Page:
My cell phone rudely wakes me before the first light of dawn. I rise from bed and put on the dirt-caked shorts and pungent shirt I wore yesterday and the day before. In the kitchen, a few of the early risers greet me with wan smiles as they huddle over cold cereal and steaming espresso. The lack of sleep has killed my appetite, but with seven hours of work ahead of me, I force down a small piece of buttered toast and a cup of coffee.
I came to Castello di Spannocchia, a WWOOF farm, attracted by the idyllic charm of the Tuscan countryside, thinking that some hard physical labor in campagna may help ease my mind from the idle and pernicious thoughts that plagued me at my desk job in Rome. Also, living in Rome had cost me dearly, while the farm offered me a free bed and food in exchange for my labor.
Spannocchia is a sprawling estate in the Tuscan countryside with vineyards, orchards, olive trees, sheep, pigs and vegetable gardens. The farm is entirely organic and, in the spirit of the Slow Food movement, consumes what it produces.
Today, I am assigned to the vineyard to remove the second growth that saps nutrients from the grapes. I feel my way along the rows, pulling aside the entangled vines and analyzing their growth patterns. This being my third day here, I am slowly beginning to understand how the vines grow and wind themselves around each other. This intimacy with the vines makes spotting and snipping second growths much easier. Each vine is unique, but they all grow in the same way.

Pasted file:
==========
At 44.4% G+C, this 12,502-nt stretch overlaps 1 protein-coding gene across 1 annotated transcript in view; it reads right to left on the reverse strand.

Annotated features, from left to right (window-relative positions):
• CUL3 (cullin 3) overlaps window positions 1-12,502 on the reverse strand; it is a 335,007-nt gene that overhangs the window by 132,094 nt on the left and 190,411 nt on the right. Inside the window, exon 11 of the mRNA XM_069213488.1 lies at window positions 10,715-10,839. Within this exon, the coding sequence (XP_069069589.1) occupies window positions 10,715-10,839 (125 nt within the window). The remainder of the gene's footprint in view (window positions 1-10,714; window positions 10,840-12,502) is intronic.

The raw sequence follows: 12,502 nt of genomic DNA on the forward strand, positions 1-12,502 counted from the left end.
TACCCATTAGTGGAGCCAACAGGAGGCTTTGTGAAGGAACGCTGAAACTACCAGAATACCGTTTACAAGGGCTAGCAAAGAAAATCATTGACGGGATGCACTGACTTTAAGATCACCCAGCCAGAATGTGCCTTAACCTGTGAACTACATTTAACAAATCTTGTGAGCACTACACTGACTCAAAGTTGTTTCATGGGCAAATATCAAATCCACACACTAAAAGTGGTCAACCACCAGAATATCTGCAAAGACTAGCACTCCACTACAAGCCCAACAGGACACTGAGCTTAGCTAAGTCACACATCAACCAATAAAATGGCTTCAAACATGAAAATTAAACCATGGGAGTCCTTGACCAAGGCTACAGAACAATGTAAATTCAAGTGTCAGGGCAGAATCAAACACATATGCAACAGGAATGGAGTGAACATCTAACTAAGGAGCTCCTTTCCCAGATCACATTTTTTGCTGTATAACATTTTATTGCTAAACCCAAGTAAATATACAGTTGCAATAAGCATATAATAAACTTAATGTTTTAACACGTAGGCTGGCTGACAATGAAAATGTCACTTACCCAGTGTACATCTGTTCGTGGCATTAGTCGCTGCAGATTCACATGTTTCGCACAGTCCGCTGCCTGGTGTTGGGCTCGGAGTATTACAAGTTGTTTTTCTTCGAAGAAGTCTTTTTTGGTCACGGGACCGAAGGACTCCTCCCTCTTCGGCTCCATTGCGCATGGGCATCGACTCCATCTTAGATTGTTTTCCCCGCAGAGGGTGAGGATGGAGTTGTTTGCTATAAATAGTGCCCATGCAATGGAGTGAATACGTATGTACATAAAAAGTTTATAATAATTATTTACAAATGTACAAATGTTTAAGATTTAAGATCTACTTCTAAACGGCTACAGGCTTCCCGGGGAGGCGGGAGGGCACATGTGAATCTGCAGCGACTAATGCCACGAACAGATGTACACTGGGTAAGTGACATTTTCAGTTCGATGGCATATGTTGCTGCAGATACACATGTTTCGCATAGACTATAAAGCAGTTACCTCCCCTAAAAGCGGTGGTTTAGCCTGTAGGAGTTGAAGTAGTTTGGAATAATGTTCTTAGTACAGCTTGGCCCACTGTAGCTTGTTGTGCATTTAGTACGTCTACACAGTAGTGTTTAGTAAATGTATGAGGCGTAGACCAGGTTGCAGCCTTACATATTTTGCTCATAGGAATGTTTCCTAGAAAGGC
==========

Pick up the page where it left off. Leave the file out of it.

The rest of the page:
As the sun begins to heat the back of my neck, I take a break. The vineyard intern, Craig, and I pluck sweet plums and chat. He fell out of work during the writer’s strike and is now biding his time before he goes back to New York to write. Despite the solitude, he enjoys working in the vineyard, praising it as a “meditative space.” I came here to escape my thoughts, but they grow with greater vitality in these dry and dusty rows of vines.
The sun overhead is furiously hot when we leave the vineyard in the early afternoon. We have the rest of the day free. After lunch, we have a small get-together at the pool. Someone cut up some fresh sweet watermelon from the garden, and Riccio, on guitar, teaches us a traditional Tuscan dance with a skipping step.
The midday sun chases us indoors and we all rest before dinner. Dinner is my favorite part of the evening. Tonight we’re having meatballs made from cinghiale caught on the property with pomodori ripieni and verdure fresche. There is nearly limitless wine, the fruits of vineyard laborers from years past. I chat with an expatriated British couple living in Tuscany to escape the political situation of the Thatcher years.
After dinner, I sit outside of the interns’ house with my journal and write down my meandering thoughts. The orto intern, Marco, the most solitary of the group, is strumming a tune on the guitar. For Marco, the farm offers a “transcendental experience.” “I’m more aware of my body in a holistic way, away from the city,” he told me. The sense of isolation can be oppressive. The interns ask me about world news, as though I were a substitute for the newspaper they never receive.
For Marco, Tuscany is the “perfect place to write;” there is “a certain magic” about the isolated countryside and the abundance of nature. The midnight heavens are sprinkled with countless stars I have never seen before; the moment and the place seem well-suited to Marco’s pensive disposition and my unsettled mood. I am at peace.